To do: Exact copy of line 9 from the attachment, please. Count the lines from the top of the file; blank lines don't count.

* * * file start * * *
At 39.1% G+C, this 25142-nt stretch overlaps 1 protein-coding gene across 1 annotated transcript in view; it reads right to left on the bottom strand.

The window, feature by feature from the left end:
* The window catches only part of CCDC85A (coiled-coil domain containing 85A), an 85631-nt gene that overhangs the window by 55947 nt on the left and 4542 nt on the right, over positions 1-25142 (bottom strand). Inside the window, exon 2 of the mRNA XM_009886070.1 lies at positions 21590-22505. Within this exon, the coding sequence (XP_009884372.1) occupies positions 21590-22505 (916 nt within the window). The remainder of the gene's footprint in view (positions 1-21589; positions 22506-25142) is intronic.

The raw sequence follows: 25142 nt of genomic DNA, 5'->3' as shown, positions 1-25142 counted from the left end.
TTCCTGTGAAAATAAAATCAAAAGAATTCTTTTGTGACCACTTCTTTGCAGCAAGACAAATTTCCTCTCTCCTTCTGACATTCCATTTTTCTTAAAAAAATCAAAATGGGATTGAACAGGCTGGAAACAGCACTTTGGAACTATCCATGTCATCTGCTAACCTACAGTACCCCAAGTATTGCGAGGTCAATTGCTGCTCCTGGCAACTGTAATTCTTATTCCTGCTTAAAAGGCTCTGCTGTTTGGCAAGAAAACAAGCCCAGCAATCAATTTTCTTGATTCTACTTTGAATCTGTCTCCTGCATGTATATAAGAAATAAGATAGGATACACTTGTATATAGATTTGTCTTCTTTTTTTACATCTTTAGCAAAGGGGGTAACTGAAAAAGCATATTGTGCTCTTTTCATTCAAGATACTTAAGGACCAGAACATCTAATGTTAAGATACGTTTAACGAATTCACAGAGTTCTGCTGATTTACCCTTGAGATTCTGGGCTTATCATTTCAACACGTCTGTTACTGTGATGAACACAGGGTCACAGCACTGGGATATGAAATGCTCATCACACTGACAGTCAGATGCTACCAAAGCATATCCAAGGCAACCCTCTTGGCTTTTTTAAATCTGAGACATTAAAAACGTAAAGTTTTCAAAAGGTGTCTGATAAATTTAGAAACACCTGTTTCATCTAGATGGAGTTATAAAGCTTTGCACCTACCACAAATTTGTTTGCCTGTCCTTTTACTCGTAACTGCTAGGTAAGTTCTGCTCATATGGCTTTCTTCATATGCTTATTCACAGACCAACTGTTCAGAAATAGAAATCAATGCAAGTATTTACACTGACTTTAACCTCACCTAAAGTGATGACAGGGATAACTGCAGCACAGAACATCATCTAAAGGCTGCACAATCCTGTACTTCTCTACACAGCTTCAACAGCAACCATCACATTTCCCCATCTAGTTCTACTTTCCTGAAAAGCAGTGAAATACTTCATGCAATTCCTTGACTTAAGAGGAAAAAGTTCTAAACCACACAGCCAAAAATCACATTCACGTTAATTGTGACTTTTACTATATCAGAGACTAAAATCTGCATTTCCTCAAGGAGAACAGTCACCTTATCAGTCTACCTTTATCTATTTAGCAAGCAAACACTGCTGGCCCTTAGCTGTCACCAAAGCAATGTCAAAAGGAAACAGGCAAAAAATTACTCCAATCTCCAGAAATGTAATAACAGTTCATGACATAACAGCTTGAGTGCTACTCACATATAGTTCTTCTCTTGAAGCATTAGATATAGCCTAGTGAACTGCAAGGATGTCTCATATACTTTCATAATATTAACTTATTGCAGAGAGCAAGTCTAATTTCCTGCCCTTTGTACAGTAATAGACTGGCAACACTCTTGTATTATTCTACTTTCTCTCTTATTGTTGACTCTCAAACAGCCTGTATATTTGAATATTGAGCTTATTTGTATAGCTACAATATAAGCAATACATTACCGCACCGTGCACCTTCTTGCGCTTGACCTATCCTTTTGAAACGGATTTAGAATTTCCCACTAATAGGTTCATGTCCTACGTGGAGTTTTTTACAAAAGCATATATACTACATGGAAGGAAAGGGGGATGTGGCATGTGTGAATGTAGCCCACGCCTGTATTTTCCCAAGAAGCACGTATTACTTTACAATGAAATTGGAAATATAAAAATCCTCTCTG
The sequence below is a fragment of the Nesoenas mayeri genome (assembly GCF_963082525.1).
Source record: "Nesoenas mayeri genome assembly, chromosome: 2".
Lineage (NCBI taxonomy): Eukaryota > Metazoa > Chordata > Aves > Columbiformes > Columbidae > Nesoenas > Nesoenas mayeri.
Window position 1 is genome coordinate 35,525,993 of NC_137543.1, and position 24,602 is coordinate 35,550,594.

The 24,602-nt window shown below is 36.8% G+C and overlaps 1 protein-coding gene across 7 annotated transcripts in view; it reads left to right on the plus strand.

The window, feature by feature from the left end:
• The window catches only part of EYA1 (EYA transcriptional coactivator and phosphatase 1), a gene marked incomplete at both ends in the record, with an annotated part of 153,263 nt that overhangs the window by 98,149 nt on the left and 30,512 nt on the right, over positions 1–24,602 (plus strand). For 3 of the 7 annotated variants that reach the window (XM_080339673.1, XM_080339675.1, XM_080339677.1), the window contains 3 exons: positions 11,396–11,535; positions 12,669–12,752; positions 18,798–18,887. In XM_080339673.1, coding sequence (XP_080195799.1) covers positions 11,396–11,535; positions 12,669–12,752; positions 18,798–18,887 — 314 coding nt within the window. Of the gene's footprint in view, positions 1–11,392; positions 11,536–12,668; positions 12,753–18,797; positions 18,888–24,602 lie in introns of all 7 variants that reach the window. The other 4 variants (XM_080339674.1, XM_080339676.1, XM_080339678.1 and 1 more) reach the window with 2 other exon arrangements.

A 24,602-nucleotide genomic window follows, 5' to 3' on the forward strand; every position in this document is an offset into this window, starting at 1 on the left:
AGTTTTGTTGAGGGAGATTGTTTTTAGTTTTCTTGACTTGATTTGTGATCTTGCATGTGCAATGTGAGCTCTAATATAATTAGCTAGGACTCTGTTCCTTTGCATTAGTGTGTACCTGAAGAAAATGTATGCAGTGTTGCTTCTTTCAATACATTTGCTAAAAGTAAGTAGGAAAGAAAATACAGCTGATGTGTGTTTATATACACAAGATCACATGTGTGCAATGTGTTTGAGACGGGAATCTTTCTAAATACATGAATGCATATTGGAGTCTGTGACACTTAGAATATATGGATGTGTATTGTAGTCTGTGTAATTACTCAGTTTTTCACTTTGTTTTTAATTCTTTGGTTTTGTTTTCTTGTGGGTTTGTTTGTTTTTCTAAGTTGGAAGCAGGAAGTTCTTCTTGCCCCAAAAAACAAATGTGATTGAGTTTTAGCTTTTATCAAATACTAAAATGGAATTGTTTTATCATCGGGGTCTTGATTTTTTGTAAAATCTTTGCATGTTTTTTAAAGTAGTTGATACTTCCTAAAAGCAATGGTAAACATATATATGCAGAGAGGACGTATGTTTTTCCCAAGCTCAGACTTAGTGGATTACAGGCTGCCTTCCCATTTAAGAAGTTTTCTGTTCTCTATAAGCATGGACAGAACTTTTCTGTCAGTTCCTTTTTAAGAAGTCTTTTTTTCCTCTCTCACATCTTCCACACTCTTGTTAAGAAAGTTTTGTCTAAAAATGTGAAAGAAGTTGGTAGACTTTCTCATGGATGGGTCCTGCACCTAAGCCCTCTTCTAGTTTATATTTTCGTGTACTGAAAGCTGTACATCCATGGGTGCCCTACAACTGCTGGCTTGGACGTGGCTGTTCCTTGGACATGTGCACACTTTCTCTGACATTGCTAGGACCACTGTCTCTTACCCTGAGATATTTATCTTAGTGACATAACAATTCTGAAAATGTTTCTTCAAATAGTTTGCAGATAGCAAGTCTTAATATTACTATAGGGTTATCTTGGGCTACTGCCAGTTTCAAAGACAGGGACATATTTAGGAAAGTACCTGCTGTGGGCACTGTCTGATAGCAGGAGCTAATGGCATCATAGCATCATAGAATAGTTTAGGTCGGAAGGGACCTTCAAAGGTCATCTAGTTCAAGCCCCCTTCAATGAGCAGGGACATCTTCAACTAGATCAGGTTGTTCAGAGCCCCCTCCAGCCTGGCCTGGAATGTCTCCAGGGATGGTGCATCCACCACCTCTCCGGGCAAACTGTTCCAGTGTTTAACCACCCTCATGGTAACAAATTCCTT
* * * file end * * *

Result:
Window position 1 is genome coordinate 35,525,993 of NC_137543.1, and position 24,602 is coordinate 35,550,594.